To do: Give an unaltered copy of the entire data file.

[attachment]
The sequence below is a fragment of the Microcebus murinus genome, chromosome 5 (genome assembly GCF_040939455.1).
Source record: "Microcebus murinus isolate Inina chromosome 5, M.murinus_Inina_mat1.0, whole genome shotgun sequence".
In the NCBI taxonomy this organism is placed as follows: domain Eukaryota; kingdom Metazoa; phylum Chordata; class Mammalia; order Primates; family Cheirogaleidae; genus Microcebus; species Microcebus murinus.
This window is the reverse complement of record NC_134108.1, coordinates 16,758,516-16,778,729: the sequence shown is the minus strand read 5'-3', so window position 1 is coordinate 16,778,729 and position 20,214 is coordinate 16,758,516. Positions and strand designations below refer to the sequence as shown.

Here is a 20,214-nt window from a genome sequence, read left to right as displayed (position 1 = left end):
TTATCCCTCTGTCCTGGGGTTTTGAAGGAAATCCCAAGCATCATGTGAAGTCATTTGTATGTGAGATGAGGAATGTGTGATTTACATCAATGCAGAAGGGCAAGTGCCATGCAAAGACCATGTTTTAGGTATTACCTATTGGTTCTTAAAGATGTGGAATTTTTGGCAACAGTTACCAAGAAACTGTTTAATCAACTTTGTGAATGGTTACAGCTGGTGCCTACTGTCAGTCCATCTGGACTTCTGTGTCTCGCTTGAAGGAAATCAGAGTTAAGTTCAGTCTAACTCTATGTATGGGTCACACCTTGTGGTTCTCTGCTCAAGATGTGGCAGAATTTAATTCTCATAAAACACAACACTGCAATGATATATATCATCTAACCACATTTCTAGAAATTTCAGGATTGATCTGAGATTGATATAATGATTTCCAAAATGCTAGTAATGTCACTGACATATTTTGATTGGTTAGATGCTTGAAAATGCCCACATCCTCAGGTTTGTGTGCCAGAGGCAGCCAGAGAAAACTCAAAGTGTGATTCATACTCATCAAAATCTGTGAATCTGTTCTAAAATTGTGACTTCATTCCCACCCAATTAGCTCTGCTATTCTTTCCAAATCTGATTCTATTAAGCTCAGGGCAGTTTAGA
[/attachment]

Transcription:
The sequence below is a fragment of the Microcebus murinus genome, chromosome 5 (genome assembly GCF_040939455.1).
Source record: "Microcebus murinus isolate Inina chromosome 5, M.murinus_Inina_mat1.0, whole genome shotgun sequence".
In the NCBI taxonomy this organism is placed as follows: domain Eukaryota; kingdom Metazoa; phylum Chordata; class Mammalia; order Primates; family Cheirogaleidae; genus Microcebus; species Microcebus murinus.
This window is the reverse complement of record NC_134108.1, coordinates 16,758,516-16,778,729: the sequence shown is the minus strand read 5'-3', so window position 1 is coordinate 16,778,729 and position 20,214 is coordinate 16,758,516. Positions and strand designations below refer to the sequence as shown.

Here is a 20,214-nt window from a genome sequence, read left to right as displayed (position 1 = left end):
TTATCCCTCTGTCCTGGGGTTTTGAAGGAAATCCCAAGCATCATGTGAAGTCATTTGTATGTGAGATGAGGAATGTGTGATTTACATCAATGCAGAAGGGCAAGTGCCATGCAAAGACCATGTTTTAGGTATTACCTATTGGTTCTTAAAGATGTGGAATTTTTGGCAACAGTTACCAAGAAACTGTTTAATCAACTTTGTGAATGGTTACAGCTGGTGCCTACTGTCAGTCCATCTGGACTTCTGTGTCTCGCTTGAAGGAAATCAGAGTTAAGTTCAGTCTAACTCTATGTATGGGTCACACCTTGTGGTTCTCTGCTCAAGATGTGGCAGAATTTAATTCTCATAAAACACAACACTGCAATGATATATATCATCTAACCACATTTCTAGAAATTTCAGGATTGATCTGAGATTGATATAATGATTTCCAAAATGCTAGTAATGTCACTGACATATTTTGATTGGTTAGATGCTTGAAAATGCCCACATCCTCAGGTTTGTGTGCCAGAGGCAGCCAGAGAAAACTCAAAGTGTGATTCATACTCATCAAAATCTGTGAATCTGTTCTAAAATTGTGACTTCATTCCCACCCAATTAGCTCTGCTATTCTTTCCAAATCTGATTCTATTAAGCTCAGGGCAGTTTAGA